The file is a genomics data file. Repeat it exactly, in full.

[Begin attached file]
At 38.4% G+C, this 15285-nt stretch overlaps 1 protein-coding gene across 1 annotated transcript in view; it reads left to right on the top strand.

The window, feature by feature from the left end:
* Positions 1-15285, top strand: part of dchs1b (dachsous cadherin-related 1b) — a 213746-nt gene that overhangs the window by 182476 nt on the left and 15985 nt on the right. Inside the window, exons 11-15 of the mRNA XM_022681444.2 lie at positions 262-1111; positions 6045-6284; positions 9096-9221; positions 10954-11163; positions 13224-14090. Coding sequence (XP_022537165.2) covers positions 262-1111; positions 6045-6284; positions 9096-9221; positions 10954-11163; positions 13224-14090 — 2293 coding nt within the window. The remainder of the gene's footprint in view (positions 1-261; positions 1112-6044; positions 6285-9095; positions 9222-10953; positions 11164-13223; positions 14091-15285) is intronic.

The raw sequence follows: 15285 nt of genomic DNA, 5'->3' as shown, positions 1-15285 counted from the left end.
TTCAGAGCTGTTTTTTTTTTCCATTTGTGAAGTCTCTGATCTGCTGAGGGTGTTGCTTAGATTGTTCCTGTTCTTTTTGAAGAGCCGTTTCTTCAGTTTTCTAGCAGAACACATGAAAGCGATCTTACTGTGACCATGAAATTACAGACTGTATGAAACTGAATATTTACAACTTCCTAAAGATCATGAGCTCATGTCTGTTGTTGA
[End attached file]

At 38.4% G+C, this 15285-nt stretch overlaps 1 protein-coding gene across 1 annotated transcript in view; it reads left to right on the top strand.

The window, feature by feature from the left end:
* Positions 1-15285, top strand: part of dchs1b (dachsous cadherin-related 1b) — a 213746-nt gene that overhangs the window by 182476 nt on the left and 15985 nt on the right. Inside the window, exons 11-15 of the mRNA XM_022681444.2 lie at positions 262-1111; positions 6045-6284; positions 9096-9221; positions 10954-11163; positions 13224-14090. Coding sequence (XP_022537165.2) covers positions 262-1111; positions 6045-6284; positions 9096-9221; positions 10954-11163; positions 13224-14090 — 2293 coding nt within the window. The remainder of the gene's footprint in view (positions 1-261; positions 1112-6044; positions 6285-9095; positions 9222-10953; positions 11164-13223; positions 14091-15285) is intronic.

The raw sequence follows: 15285 nt of genomic DNA, 5'->3' as shown, positions 1-15285 counted from the left end.
TTCAGAGCTGTTTTTTTTTTCCATTTGTGAAGTCTCTGATCTGCTGAGGGTGTTGCTTAGATTGTTCCTGTTCTTTTTGAAGAGCCGTTTCTTCAGTTTTCTAGCAGAACACATGAAAGCGATCTTACTGTGACCATGAAATTACAGACTGTATGAAACTGAATATTTACAACTTCCTAAAGATCATGAGCTCATGTCTGTTGTTGA